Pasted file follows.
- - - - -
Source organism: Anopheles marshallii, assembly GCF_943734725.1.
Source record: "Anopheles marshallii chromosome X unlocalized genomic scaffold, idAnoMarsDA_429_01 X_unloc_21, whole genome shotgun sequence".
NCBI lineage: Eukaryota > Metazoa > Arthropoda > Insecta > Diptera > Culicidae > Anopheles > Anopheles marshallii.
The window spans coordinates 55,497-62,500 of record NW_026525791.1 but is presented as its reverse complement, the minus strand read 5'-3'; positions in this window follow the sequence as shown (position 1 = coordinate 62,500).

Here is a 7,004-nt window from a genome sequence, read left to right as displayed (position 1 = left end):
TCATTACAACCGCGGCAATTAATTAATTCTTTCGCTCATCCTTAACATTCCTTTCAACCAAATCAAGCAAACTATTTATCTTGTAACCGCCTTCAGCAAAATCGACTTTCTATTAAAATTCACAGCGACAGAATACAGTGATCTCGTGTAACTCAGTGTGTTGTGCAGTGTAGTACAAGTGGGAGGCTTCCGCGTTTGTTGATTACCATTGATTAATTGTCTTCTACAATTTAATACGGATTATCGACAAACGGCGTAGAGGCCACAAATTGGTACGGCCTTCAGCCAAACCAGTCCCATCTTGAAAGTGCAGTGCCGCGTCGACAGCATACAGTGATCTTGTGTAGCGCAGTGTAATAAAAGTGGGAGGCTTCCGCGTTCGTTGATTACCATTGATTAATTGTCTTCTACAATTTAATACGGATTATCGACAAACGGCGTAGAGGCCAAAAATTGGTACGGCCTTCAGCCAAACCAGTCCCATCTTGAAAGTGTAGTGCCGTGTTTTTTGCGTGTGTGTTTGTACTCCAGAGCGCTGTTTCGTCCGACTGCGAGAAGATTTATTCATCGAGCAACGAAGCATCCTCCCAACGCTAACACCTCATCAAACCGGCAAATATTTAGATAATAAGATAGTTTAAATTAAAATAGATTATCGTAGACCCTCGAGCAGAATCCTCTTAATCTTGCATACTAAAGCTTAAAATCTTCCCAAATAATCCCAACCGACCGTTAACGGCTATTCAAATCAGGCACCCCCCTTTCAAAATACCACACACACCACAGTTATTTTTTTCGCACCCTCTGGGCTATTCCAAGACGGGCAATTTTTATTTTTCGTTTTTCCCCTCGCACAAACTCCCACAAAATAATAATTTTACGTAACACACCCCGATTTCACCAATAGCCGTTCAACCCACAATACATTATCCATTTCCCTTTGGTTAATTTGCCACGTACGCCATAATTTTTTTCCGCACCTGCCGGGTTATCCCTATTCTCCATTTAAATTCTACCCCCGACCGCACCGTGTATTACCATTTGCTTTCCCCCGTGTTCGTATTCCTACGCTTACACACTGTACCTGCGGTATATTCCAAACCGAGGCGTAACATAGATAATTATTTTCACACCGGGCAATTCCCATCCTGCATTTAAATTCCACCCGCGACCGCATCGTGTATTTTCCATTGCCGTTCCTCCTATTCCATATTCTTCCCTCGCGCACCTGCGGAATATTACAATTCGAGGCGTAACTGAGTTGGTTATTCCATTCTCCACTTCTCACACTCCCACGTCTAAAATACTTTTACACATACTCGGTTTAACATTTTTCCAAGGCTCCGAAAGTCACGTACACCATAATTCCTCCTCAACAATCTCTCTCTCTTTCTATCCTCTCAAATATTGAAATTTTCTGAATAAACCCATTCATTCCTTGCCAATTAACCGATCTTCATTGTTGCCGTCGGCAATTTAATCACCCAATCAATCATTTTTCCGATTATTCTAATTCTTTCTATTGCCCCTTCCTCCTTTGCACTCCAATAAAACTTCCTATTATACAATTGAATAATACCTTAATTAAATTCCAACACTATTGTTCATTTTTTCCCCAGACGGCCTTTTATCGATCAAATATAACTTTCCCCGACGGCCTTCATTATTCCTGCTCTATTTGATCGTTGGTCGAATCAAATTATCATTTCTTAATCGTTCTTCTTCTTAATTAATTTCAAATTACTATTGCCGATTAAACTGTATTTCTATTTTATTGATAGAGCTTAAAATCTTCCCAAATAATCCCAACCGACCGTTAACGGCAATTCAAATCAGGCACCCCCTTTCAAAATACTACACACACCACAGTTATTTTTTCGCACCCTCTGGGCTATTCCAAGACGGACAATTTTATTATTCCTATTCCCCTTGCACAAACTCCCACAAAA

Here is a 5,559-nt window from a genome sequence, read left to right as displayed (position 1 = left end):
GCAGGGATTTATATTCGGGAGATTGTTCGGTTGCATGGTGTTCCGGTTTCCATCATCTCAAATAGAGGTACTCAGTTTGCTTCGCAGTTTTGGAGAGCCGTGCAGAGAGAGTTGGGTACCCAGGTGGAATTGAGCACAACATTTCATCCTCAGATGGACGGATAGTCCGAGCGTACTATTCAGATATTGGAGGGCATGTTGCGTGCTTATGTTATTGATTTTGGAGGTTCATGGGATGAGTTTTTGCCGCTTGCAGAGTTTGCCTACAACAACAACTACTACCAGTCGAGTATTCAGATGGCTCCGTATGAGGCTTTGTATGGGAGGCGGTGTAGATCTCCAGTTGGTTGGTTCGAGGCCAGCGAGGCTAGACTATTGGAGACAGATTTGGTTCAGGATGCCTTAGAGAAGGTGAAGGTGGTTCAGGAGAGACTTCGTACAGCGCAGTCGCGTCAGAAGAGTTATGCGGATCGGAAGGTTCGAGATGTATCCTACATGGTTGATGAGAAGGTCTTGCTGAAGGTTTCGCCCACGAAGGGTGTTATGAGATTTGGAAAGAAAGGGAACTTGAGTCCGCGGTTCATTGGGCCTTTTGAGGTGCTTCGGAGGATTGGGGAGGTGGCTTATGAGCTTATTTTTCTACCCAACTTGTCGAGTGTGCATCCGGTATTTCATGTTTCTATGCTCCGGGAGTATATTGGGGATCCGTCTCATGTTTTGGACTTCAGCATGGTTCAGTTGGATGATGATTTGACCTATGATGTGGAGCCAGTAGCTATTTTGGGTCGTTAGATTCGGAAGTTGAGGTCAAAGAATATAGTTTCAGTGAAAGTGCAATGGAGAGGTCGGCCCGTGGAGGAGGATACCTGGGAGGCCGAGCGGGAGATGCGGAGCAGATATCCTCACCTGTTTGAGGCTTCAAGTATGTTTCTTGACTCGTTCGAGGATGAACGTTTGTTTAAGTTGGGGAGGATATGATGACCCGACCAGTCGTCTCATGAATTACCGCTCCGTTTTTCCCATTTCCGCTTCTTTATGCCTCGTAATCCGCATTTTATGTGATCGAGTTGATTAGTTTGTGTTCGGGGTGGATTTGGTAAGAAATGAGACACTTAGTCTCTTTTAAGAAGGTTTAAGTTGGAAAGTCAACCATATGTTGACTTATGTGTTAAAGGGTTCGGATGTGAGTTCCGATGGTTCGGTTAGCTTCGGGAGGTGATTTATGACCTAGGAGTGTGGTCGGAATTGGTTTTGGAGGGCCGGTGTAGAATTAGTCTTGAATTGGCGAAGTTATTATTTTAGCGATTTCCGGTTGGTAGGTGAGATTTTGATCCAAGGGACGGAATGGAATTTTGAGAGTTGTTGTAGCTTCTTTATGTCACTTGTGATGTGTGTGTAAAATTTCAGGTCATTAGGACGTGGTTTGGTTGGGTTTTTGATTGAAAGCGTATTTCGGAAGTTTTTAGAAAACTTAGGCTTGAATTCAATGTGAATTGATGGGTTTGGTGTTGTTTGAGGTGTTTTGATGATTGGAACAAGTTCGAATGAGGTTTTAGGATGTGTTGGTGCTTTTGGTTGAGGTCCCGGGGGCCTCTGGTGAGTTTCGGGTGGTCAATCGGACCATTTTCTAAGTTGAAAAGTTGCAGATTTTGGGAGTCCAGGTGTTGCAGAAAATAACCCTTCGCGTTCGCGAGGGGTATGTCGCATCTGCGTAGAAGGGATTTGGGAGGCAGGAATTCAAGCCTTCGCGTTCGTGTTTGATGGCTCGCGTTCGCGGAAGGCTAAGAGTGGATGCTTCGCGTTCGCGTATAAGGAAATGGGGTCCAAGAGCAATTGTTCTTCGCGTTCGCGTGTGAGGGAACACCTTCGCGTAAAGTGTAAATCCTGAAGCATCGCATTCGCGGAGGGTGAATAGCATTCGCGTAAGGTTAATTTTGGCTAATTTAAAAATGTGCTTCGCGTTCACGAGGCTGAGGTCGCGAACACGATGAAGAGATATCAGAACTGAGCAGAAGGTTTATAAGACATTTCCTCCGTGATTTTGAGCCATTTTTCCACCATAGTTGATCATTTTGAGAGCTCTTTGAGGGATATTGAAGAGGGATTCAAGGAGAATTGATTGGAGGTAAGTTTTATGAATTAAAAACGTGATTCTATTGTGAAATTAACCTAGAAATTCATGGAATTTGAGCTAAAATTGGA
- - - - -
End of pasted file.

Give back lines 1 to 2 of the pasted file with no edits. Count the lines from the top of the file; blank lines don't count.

Source organism: Anopheles marshallii, assembly GCF_943734725.1.
Source record: "Anopheles marshallii chromosome X unlocalized genomic scaffold, idAnoMarsDA_429_01 X_unloc_21, whole genome shotgun sequence".